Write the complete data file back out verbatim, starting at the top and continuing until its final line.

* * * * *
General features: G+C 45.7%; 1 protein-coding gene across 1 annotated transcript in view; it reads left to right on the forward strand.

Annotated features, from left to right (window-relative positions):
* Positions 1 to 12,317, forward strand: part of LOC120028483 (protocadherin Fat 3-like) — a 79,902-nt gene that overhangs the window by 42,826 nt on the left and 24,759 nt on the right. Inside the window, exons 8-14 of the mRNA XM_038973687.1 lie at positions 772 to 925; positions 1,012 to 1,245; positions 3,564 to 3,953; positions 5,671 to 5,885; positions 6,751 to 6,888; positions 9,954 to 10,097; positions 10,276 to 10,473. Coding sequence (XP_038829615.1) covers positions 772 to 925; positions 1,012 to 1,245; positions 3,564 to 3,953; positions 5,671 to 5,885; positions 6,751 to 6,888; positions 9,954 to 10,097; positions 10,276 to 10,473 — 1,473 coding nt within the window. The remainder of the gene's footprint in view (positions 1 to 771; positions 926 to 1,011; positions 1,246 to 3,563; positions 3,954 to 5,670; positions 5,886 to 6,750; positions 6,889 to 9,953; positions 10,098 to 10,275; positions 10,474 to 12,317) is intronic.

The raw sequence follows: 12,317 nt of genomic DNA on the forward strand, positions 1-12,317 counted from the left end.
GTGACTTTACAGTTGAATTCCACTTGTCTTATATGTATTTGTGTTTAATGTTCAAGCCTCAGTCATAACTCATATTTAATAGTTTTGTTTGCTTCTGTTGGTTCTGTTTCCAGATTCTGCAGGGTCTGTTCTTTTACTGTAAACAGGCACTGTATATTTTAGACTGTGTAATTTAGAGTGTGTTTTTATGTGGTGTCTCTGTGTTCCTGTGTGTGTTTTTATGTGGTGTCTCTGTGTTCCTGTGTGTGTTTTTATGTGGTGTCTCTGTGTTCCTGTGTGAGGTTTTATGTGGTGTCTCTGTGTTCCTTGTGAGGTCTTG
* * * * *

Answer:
General features: G+C 45.7%; 1 protein-coding gene across 1 annotated transcript in view; it reads left to right on the forward strand.

Annotated features, from left to right (window-relative positions):
* Positions 1 to 12,317, forward strand: part of LOC120028483 (protocadherin Fat 3-like) — a 79,902-nt gene that overhangs the window by 42,826 nt on the left and 24,759 nt on the right. Inside the window, exons 8-14 of the mRNA XM_038973687.1 lie at positions 772 to 925; positions 1,012 to 1,245; positions 3,564 to 3,953; positions 5,671 to 5,885; positions 6,751 to 6,888; positions 9,954 to 10,097; positions 10,276 to 10,473. Coding sequence (XP_038829615.1) covers positions 772 to 925; positions 1,012 to 1,245; positions 3,564 to 3,953; positions 5,671 to 5,885; positions 6,751 to 6,888; positions 9,954 to 10,097; positions 10,276 to 10,473 — 1,473 coding nt within the window. The remainder of the gene's footprint in view (positions 1 to 771; positions 926 to 1,011; positions 1,246 to 3,563; positions 3,954 to 5,670; positions 5,886 to 6,750; positions 6,889 to 9,953; positions 10,098 to 10,275; positions 10,474 to 12,317) is intronic.

The raw sequence follows: 12,317 nt of genomic DNA on the forward strand, positions 1-12,317 counted from the left end.
GTGACTTTACAGTTGAATTCCACTTGTCTTATATGTATTTGTGTTTAATGTTCAAGCCTCAGTCATAACTCATATTTAATAGTTTTGTTTGCTTCTGTTGGTTCTGTTTCCAGATTCTGCAGGGTCTGTTCTTTTACTGTAAACAGGCACTGTATATTTTAGACTGTGTAATTTAGAGTGTGTTTTTATGTGGTGTCTCTGTGTTCCTGTGTGTGTTTTTATGTGGTGTCTCTGTGTTCCTGTGTGTGTTTTTATGTGGTGTCTCTGTGTTCCTGTGTGAGGTTTTATGTGGTGTCTCTGTGTTCCTTGTGAGGTCTTG